Suspension and Debarment

What is suspension and debarment?
The United States Government and most states have procedures for suspending or debarring contractors that have violated public contract laws, regulations or rules. In addition, contractors may be suspended or debarred based on a history of poor performance. Under both procedures, new contracts may not be awarded to the contractor.

A suspension is a temporary prohibition on receiving new government contracts pending completion of an investigation by one or more agencies. While suspensions do not have a termination date, they are typically limited to one year. The federal rules for suspension are in Part 9-407 of the Federal Acquisition Regulation.

A debarment is a final action prohibiting a contractor from receiving new contract awards for a fixed period of time. Debarments are typically at the completion on an agency investigation. The federal rules for debarment are in Part 9-406 of the Federal Acquisition Regulation.

Contractors that have been suspended or debarred are listed on the “Excluded Parties List System,” published electronically at

Are there any specific suspension and debarment procedures that must be followed?
Yes, the procedures are located in the Federal Acquisition Regulation Parts listed in the above paragraphs.

Is suspension and debarment the same as being found “not responsible”?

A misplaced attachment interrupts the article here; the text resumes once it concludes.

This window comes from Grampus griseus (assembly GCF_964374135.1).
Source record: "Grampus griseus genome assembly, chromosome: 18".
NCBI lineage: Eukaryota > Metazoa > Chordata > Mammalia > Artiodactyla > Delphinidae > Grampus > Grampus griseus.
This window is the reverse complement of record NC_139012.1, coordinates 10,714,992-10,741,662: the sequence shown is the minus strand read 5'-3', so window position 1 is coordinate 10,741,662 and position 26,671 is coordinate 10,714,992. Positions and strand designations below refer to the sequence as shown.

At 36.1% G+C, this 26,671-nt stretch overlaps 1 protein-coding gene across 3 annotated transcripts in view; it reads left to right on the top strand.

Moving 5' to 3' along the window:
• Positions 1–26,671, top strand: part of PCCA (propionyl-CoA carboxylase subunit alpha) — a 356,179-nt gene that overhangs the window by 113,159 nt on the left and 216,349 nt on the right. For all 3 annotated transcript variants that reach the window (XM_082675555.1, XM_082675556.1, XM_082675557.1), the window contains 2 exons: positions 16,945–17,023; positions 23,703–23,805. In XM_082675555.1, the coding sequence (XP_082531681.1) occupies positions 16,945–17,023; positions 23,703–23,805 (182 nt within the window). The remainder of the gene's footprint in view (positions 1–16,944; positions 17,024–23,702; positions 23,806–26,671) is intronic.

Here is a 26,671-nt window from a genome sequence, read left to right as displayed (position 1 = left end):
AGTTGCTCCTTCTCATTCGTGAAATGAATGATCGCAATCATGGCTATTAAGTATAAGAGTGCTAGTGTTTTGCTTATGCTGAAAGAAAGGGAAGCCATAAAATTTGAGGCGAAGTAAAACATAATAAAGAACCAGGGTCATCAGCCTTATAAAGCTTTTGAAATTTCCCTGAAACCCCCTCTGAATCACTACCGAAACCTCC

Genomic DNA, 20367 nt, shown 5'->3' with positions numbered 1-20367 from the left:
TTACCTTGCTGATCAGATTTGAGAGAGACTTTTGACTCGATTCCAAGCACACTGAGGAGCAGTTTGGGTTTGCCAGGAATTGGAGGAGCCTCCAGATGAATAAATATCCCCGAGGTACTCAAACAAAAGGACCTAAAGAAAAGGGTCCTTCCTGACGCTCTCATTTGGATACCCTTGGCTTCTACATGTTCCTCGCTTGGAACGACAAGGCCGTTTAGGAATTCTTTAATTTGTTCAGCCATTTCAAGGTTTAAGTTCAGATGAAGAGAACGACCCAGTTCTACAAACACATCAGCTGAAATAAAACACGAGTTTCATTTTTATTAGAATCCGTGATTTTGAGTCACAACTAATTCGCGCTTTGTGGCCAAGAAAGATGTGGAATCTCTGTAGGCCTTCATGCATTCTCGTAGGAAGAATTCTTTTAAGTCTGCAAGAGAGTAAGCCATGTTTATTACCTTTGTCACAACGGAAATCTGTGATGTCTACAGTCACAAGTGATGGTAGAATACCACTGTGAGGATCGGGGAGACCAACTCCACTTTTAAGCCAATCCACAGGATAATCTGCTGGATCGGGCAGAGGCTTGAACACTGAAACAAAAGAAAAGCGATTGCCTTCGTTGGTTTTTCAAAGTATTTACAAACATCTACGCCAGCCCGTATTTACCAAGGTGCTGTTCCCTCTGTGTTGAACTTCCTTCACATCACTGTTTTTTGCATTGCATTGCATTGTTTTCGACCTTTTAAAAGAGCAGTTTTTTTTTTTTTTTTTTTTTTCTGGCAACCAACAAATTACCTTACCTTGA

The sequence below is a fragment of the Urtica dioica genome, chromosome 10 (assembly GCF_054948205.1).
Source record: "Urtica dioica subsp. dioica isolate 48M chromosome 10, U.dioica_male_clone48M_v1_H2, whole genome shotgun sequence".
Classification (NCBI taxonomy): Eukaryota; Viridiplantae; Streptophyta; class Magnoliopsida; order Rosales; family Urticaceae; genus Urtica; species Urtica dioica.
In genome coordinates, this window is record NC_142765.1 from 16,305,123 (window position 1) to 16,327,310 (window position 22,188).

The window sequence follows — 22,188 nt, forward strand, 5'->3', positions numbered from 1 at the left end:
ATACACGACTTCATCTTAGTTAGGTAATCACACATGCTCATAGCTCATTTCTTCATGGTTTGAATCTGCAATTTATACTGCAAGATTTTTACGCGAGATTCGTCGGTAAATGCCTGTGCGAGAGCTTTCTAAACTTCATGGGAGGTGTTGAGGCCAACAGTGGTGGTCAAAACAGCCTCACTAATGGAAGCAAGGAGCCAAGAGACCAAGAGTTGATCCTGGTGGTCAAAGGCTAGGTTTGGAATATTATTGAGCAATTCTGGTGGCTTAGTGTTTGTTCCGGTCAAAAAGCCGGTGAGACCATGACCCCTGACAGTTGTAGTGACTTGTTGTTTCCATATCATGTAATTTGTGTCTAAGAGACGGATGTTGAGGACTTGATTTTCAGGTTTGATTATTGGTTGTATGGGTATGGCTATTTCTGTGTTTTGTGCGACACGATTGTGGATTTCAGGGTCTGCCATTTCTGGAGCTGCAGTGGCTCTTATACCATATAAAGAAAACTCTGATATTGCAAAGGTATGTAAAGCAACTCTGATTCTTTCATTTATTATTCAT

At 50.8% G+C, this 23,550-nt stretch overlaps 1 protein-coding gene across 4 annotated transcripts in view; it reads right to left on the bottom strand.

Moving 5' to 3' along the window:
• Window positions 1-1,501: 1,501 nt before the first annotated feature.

No, suspension and debarment prevent the award of a contract by any public agency. A finding that a contractor is “not responsible” is limited to a specific bid or proposal. However, if the same agency repeatedly finds a contractor “not responsible,” that action can be considered a “constructive” suspension or debarment requiring the agency to comply with the formal procedures provided in the applicable Federal or State laws or regulations.

Are there any other adverse actions that can be taken against a contractor or individual that has been suspended or debarred?
Yes. In addition to being suspended and debarred the government may take any other action appropriate under the circumstances. Such actions include but are not limited to criminal prosecution, civil false claims suits, termination of contract and claims for contract damages, actions alleging violation of the Truth in Negotiation Act and actions provided for under the many federal and state statutes that provide both civil and criminal penalties.